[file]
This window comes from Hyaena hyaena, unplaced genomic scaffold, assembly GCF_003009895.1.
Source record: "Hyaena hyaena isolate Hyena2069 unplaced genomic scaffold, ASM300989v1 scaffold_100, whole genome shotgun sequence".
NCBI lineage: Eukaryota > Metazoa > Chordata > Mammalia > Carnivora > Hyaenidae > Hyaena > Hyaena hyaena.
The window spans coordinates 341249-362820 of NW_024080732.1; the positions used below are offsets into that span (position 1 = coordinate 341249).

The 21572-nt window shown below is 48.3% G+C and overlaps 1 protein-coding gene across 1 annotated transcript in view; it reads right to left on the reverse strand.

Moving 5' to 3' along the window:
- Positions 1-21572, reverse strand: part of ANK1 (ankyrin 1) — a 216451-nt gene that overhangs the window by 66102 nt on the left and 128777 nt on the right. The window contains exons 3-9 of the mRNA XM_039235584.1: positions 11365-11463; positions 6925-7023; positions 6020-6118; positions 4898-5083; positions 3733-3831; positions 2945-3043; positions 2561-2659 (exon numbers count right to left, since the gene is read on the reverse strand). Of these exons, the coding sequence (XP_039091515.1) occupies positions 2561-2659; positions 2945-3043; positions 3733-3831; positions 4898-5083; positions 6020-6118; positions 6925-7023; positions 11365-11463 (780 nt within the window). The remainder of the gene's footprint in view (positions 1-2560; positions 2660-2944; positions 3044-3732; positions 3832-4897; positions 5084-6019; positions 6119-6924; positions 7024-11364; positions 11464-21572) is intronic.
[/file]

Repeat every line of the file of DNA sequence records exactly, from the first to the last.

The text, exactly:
This window comes from Hyaena hyaena, unplaced genomic scaffold, assembly GCF_003009895.1.
Source record: "Hyaena hyaena isolate Hyena2069 unplaced genomic scaffold, ASM300989v1 scaffold_100, whole genome shotgun sequence".
NCBI lineage: Eukaryota > Metazoa > Chordata > Mammalia > Carnivora > Hyaenidae > Hyaena > Hyaena hyaena.
The window spans coordinates 341249-362820 of NW_024080732.1; the positions used below are offsets into that span (position 1 = coordinate 341249).

The 21572-nt window shown below is 48.3% G+C and overlaps 1 protein-coding gene across 1 annotated transcript in view; it reads right to left on the reverse strand.

Moving 5' to 3' along the window:
- Positions 1-21572, reverse strand: part of ANK1 (ankyrin 1) — a 216451-nt gene that overhangs the window by 66102 nt on the left and 128777 nt on the right. The window contains exons 3-9 of the mRNA XM_039235584.1: positions 11365-11463; positions 6925-7023; positions 6020-6118; positions 4898-5083; positions 3733-3831; positions 2945-3043; positions 2561-2659 (exon numbers count right to left, since the gene is read on the reverse strand). Of these exons, the coding sequence (XP_039091515.1) occupies positions 2561-2659; positions 2945-3043; positions 3733-3831; positions 4898-5083; positions 6020-6118; positions 6925-7023; positions 11365-11463 (780 nt within the window). The remainder of the gene's footprint in view (positions 1-2560; positions 2660-2944; positions 3044-3732; positions 3832-4897; positions 5084-6019; positions 6119-6924; positions 7024-11364; positions 11464-21572) is intronic.